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Neonatal Thyroid Function Born to Mothers Living With Long-term Excessive Iodine Intake From Drinking Water

Posted:  Sunday, October 25, 2015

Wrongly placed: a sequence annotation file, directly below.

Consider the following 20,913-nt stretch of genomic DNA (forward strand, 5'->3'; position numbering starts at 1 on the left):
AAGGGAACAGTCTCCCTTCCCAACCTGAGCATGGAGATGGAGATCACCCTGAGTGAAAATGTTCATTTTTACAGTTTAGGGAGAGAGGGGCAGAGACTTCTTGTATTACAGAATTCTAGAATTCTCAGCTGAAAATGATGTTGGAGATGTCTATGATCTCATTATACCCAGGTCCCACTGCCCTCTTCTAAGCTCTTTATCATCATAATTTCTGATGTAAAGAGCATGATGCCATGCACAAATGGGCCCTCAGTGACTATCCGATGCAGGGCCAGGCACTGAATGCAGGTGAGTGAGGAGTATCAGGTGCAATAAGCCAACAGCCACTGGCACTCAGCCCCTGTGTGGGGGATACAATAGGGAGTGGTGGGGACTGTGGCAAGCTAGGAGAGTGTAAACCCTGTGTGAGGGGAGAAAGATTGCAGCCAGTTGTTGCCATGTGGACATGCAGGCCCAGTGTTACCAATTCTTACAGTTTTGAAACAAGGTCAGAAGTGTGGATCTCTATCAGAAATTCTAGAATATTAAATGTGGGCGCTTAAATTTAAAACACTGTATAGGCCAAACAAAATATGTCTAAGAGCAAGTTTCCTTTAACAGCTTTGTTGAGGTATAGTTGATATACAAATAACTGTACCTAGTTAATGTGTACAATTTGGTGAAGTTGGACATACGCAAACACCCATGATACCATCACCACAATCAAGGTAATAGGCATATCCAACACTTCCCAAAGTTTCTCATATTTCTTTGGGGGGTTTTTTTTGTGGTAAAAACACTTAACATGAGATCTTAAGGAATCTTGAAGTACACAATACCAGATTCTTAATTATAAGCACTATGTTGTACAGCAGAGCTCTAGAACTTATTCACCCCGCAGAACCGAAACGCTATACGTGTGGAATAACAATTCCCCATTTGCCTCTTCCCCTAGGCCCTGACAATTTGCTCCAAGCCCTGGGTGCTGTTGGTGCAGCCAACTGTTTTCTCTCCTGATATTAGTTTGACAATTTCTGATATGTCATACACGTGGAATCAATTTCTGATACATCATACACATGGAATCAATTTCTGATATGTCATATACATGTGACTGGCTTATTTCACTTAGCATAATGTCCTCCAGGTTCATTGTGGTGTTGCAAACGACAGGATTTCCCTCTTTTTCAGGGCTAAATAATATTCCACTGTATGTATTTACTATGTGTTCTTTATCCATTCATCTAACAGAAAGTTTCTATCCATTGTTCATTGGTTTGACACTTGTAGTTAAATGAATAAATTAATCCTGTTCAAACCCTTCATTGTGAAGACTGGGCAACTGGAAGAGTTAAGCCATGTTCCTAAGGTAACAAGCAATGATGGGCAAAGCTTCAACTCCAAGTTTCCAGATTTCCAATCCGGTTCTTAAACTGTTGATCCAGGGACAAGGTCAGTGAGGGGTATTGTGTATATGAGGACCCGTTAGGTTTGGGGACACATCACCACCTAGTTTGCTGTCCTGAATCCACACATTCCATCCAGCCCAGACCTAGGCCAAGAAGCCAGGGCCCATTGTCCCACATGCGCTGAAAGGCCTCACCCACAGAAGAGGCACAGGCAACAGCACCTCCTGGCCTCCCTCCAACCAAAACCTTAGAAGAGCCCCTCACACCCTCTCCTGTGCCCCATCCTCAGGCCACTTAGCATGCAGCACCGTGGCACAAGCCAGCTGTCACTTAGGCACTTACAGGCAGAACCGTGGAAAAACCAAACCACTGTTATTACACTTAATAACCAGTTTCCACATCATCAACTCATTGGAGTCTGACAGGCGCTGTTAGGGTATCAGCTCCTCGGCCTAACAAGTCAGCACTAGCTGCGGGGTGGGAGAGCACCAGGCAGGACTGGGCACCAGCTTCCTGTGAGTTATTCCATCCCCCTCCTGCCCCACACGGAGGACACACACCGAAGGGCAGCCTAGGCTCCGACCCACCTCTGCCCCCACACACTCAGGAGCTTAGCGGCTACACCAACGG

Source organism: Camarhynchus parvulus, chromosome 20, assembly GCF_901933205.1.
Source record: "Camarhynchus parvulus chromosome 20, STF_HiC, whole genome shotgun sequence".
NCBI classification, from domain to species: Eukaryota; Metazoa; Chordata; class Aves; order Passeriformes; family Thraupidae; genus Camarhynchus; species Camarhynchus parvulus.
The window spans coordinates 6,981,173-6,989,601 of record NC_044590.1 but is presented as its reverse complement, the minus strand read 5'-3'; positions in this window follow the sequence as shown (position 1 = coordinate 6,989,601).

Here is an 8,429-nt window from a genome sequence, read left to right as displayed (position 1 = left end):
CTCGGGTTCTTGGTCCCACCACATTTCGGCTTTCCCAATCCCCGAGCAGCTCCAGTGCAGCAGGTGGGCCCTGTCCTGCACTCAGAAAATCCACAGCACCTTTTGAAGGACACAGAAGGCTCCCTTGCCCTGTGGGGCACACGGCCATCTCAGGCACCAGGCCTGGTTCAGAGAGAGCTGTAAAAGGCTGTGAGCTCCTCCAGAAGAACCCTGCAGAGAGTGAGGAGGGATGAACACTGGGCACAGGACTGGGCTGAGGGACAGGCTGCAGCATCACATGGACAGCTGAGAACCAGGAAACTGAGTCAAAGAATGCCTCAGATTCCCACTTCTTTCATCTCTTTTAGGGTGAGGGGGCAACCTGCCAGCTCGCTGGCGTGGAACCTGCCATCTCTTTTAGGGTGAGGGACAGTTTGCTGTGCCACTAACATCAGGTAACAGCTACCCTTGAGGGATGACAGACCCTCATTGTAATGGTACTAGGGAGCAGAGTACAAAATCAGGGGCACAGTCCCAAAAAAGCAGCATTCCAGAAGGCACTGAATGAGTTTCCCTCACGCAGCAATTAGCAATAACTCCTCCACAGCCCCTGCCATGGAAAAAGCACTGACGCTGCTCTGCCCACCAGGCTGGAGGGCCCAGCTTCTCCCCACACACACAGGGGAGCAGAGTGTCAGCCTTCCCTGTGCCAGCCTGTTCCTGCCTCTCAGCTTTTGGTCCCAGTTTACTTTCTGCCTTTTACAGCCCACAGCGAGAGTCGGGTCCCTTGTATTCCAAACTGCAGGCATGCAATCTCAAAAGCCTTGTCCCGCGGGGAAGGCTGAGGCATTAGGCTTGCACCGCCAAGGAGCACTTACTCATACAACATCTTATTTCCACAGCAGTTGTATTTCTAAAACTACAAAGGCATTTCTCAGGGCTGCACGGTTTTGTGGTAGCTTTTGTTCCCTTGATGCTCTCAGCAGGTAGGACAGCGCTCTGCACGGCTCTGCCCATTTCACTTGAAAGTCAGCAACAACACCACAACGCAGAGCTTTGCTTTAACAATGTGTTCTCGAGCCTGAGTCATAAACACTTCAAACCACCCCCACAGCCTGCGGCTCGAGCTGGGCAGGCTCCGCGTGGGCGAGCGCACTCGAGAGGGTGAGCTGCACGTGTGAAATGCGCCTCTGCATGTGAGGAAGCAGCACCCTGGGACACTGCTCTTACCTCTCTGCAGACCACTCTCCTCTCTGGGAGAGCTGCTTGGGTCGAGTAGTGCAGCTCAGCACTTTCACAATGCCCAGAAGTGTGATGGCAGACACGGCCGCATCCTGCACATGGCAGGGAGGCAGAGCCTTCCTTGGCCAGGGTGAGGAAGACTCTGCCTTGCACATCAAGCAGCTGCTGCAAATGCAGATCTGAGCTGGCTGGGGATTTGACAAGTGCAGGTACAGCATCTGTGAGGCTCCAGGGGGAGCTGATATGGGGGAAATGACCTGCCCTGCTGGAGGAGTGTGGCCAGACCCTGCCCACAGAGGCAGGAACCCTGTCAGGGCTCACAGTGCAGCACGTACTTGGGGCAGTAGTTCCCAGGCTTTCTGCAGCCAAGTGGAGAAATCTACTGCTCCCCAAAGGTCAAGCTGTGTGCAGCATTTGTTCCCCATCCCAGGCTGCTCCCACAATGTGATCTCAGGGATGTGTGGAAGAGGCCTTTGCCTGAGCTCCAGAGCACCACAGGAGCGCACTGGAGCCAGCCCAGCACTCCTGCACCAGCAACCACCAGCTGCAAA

Optimal iodine nutritional status during pregnancy is essential for maintaining both proper thyroid function in mothers and normal development of the brain of progeny during foetal and early post-natal life. As neonatal thyroid function has not been established in the early trimester of pregnancy, so the growth and development of the foetus mainly rely on maternal thyroid hormones.[1] Because iodine is essential for the synthesis of thyroid hormones, iodine deficiency in the mother may lead to insufficient thyroid hormone synthesis in mothers and foetus, resulting in the impairment of the neuropsychological development in infants.[2,3] Therefore, the iodine requirement of the mother during pregnancy and lactation is increased. The daily iodine intake during pregnancy recommended by World Health Organization/United Nations Children's Fund/The International Council for the Control of Iodine Deficiency Disorders (WHO/UNICEF/ICCIDD) was 200 μg in 1996 and 250 μg in 2007.[4] In recent years, there have been increasing concerns about pregnant and lactating women and their weaning infants who do not receive sufficient iodine. The problem even exists in those countries that have sufficient iodine supplies for several decades.[5,6] The American Thyroid Association and The Endocrine Society recommend that pregnant and lactating women in North America where mild iodine deficiency is common should ingest an iodine supplementation containing 150 μg iodine per day while the total iodine intake not exceeding 500 μg/day.[7,8]

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